In-Sense8

Real quick: Sense8, the Wachowski’s Netflix series, is a mess.

I couldn’t stop watching it.

Why? I still don’t know. It’s a tonal catch-all. Thematically, we could argue that this inconsistency/contradiction is by design. The show is clearly promoting the primacy of interconnectivity and the transcendent power of empathy. Given the collective mind it’s striving to amplify and celebrate, while still preserving singular identity in the process, it makes sense that the show wouldn’t persist in a single form, or as one, clearly definable thing. Instead, it is One. It is all-encompassing. It is Walt Whitman’s “Song of Myself” as moving visual art.

Do I contradict myself?

Very well then, I contradict myself;

(I am large, I contain multitudes.)

First of all, this is a brilliant defense of chaos (or order in chaos). Not sure what to make of me or my art? That’s because I’m willing it to be everything and nothing. To a viewer insisting on some measure of certainty and expressible judgment, this translates not to a description of “beautifully ineffable” but something more like “plainly insufferable.” Sense8 is easy to dismiss. At best, if eager to label it a failure, a critic could call it ambitious. It flails about, but strangely, it’s not desperate to be anything. It’s comfortable with its messiness, to the point that it’s not failure. It’s intention. Or at least that’s how I’m interpreting it. Because I experienced such a wide variety of emotions, and because I kept choosing to watch it (not just letting the Netflix next disease settle in), I’m assuming there was something in its creation that touched an eternal note.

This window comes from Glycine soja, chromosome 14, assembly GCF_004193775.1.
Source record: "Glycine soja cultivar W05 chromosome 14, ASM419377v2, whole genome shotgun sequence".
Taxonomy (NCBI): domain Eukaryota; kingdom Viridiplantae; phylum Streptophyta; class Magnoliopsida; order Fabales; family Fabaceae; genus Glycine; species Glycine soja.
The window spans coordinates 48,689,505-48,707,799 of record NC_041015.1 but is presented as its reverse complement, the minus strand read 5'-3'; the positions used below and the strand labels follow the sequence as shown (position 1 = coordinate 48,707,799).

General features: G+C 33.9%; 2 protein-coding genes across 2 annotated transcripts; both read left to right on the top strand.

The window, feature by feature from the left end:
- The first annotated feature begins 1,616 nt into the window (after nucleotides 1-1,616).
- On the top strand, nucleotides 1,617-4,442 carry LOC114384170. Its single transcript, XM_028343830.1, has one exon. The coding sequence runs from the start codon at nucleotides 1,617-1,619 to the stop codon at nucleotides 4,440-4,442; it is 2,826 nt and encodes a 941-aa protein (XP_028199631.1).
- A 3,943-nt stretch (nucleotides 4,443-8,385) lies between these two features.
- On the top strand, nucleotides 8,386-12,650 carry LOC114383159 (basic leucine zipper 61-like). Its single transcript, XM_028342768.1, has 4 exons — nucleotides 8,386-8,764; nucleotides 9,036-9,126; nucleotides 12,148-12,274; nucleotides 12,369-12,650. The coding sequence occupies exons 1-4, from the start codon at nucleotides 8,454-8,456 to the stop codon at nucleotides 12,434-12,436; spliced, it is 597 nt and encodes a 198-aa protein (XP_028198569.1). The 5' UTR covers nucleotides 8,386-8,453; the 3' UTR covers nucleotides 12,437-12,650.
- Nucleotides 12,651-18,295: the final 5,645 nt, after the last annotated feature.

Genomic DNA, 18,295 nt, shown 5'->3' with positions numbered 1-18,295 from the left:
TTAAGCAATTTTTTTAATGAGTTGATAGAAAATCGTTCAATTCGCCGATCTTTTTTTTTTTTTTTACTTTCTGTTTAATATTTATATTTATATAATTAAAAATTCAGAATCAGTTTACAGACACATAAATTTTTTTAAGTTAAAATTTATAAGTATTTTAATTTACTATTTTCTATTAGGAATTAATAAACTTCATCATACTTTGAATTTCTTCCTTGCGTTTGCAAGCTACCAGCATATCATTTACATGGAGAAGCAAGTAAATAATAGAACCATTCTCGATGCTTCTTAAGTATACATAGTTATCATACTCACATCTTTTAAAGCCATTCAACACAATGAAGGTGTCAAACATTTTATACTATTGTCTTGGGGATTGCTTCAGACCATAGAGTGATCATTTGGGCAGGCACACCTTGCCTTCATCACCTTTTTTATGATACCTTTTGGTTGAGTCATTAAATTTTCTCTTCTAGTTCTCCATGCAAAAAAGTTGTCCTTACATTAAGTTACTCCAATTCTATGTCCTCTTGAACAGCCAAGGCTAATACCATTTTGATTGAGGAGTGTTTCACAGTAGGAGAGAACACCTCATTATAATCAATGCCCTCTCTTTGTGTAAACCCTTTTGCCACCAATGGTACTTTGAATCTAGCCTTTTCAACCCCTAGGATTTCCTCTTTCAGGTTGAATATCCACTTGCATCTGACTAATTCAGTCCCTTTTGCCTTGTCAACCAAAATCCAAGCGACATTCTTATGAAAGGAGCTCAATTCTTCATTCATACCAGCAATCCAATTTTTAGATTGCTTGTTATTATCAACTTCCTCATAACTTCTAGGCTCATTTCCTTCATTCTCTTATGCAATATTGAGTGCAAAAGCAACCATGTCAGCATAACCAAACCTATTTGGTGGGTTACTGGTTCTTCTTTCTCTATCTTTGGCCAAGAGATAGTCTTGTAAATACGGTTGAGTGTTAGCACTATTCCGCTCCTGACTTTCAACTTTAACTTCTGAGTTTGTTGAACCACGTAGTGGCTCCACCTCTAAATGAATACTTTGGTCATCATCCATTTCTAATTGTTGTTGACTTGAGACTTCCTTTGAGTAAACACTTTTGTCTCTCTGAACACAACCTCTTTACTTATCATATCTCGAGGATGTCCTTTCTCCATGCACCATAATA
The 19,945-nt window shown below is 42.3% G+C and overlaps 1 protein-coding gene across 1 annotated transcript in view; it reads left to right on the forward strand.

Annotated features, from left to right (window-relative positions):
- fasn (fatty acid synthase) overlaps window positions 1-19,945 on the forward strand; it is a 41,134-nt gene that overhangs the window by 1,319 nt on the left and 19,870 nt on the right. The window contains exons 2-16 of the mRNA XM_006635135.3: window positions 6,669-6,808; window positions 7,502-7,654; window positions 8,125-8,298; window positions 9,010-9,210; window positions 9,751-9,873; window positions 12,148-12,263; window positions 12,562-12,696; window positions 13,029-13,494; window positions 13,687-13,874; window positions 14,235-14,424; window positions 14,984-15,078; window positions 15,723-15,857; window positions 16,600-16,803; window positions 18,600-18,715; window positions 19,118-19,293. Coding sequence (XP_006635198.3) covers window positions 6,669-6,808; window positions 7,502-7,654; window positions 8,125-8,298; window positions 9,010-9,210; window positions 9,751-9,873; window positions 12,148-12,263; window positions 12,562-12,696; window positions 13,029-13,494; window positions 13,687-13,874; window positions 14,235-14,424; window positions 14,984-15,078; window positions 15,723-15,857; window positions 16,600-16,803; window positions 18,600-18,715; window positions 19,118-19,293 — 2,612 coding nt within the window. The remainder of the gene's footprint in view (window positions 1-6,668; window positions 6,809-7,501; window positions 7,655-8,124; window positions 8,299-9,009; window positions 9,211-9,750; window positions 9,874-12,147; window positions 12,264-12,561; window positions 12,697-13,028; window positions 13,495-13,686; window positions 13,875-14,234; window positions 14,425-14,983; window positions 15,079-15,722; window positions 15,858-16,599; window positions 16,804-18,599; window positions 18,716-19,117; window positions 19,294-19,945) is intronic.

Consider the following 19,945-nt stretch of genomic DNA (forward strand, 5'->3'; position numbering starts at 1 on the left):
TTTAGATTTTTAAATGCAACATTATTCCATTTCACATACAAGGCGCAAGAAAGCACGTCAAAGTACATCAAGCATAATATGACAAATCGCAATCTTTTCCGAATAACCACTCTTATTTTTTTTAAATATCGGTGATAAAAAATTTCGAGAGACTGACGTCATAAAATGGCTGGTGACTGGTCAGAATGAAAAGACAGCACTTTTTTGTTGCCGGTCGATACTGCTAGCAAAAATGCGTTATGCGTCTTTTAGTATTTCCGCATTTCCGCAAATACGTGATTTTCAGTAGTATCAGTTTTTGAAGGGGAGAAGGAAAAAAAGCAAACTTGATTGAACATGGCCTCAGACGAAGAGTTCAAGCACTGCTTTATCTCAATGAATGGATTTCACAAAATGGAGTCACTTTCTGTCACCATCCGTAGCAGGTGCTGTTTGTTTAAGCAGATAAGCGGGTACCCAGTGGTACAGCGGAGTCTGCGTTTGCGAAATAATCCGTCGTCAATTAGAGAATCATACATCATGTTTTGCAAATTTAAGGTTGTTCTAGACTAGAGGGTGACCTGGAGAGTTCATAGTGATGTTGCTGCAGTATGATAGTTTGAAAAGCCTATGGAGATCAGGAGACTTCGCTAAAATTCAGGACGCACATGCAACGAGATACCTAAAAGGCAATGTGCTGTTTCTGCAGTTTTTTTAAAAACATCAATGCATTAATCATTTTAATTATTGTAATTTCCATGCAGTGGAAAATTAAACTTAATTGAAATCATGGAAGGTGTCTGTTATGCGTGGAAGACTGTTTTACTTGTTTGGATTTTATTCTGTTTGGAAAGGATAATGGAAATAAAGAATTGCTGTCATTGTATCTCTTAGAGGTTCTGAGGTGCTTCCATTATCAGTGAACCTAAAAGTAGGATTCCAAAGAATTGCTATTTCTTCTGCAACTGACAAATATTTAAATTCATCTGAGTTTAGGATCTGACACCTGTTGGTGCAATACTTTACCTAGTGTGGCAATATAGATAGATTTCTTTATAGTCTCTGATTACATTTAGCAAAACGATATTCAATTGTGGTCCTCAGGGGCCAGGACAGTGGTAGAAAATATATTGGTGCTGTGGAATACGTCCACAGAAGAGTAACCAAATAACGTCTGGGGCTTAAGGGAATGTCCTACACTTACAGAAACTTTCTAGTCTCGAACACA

All of the Wachowski’s work strives for this eternal feeling; they’re never not grasping at something that will resonate. As confounding as Cloud Atlas is, as disastrous as Jupiter Ascending is, they’re sincerely trying to do something more than what’s commercially viable. Weirdly, studios keep taking chances on them. It’s amazing how far a single commercial success can carry a filmmaker. The Matrix has made them remarkable invulnerable. And if Sense8 is evidence of what they might be able to capture as they continue to refine it, this is a good thing.

I’m not saying the Wachowski’s efforts are great. By most agreed-upon artistic measures, they’re wildly laughable. But their vision is honest. There’s an undeniable optimism that pervades all their creations. (Sense8 is likely aided by the fact that Lana’s experience as transgender is channeled through the character Nomi.) It’s this positive spirit and genuine curiosity that made it so I couldn’t be insensate. I was forced to reckon with a panoply of emotion, and in the end, I was grateful for it.

I’ve quoted him before, but Graham Greene is my main man, I guess: “Love is the wish to understand.” And what the Wachowski’s bring to their work is love. They may not communicate it effectively all the time, but it’s there. Our cynical culture makes it easy for us to look upon such endeavor with cold disdain and petty mockery, perhaps because we aren’t courageous enough to leave such muddy water. I’m not saying their work should be lauded, or liked, or anything. In fact, I’m not sure what I’m saying at all.

Very well then, I contradict myself.

Leave a Comment

Your email address will not be published. Required fields are marked *